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Nebraska: Why I Live Here

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Twenty years ago, had someone told me I’d be living in Nebraska, I’d have said, “Where’s Nebraska?” Think about it—when’s the last time you saw a Nebraska license plate on a car in a movie? I don’t know either.


But love makes us do strange things, and I moved to Nebraska with the hopes of staying near the one I loved. I stayed in Nebraska because it feels right. The air is clean; grass, flowers, and trees line the roads more than garbage, signage, and commercial buildings. Rush hour means driving forty-five instead of sixty on the freeway, and taking an alternative route will usually lead to learning about history.


But Nebraska is more than the environment, it’s the people. Nebraskans are warm and friendly. They still stop to assist a distressed motorist. And that offer of help extends far beyond the road. Neighbors still help each other work on their houses. Teachers still make house calls. And entire communities come together to help their own, whether to recover from a natural disaster, support families during medical treatments, or to build a home for a young boy and his mom—Nebraskans do it all.


Like everyone who grows up and lives in their home town or even home state, Nebraskans don’t realize what they have. Omaha is a diverse cultural city, complete with the nationally recognized Henry Doorly Zoo, history museums, art museums, musical talent such as Mannheim Steamroller and 311, ballet, opera, symphony, and Broadway shows.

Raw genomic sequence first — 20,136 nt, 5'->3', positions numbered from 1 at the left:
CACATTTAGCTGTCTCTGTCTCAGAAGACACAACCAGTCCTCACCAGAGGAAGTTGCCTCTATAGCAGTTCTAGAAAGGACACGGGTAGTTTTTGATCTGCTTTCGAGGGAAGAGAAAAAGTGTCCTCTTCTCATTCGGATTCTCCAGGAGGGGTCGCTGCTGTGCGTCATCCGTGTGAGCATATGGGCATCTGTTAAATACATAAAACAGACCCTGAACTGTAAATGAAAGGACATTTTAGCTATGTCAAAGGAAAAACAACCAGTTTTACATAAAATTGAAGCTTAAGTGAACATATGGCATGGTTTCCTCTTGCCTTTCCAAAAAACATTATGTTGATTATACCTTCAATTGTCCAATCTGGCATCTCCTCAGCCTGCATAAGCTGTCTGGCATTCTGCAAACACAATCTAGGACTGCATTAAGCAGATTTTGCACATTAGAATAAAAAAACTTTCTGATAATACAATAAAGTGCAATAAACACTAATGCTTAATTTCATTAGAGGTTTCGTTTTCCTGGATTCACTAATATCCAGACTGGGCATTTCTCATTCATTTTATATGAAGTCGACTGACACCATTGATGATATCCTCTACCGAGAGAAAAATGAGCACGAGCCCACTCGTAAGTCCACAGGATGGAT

Less than an hour away, Lincoln boasts one of the best children’s museum in the country, and THE International Museum of Quilt Study, housing over 4,000 antique to modern quilts from around the world.


Trips to many cities around Nebraska will lead to the discovery of these inventions: Kool-Aid (Hastings, NE), Vise Grips (De Witt, NE), TV Dinners (Omaha, NE), and Cliff Notes (Lincoln, NE).


And while the people here chant “Go Big Red” just like my home state of Wisconsin, fans are referring to Cornhuskers, not Badgers. My children proudly wear a Badger on school spirit days, but they call him Tuffy, not Bucky.


Yes, there’s a lot of pride in this state of 1.5 million people. Nebraskans are proud of every sports team that has ever called Nebraska home. We are proud to be the only state with a unicameral legislative body. We are proud to call Nebraska home to Gerald Ford, Malcolm X, Fred Astaire, Marlon Brando, Nick Nolte, Willa Cather, Larry the Cable Guy, and Warren Buffet. We are proud to call Wahoo the former home of David Letterman’s Top Ten—but as a transplant, I think that satisfaction comes from just saying “Wahoo!” It puts a smile on everyone’s face.

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